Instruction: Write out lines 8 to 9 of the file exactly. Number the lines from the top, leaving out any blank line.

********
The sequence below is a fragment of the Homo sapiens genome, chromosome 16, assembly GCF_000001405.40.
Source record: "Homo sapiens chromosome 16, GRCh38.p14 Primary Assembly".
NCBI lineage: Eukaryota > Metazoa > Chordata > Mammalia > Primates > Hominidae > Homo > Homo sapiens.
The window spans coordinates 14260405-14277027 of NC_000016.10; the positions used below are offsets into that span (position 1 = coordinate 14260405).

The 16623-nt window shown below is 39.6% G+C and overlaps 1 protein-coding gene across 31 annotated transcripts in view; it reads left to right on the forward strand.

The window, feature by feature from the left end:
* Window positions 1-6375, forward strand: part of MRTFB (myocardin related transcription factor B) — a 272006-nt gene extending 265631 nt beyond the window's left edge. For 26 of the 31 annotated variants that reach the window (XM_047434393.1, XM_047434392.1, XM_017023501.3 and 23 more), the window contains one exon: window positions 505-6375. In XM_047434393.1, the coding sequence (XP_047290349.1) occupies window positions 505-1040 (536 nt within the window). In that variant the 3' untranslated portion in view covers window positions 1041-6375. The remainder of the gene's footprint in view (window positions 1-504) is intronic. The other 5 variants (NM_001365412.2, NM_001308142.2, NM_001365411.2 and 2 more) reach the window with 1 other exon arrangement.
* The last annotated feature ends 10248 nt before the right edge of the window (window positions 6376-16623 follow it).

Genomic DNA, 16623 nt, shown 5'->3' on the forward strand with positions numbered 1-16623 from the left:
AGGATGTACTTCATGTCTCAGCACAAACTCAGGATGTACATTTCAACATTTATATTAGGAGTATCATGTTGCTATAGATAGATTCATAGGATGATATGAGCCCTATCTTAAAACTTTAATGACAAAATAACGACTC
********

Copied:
* The last annotated feature ends 10248 nt before the right edge of the window (window positions 6376-16623 follow it).

Genomic DNA, 16623 nt, shown 5'->3' on the forward strand with positions numbered 1-16623 from the left: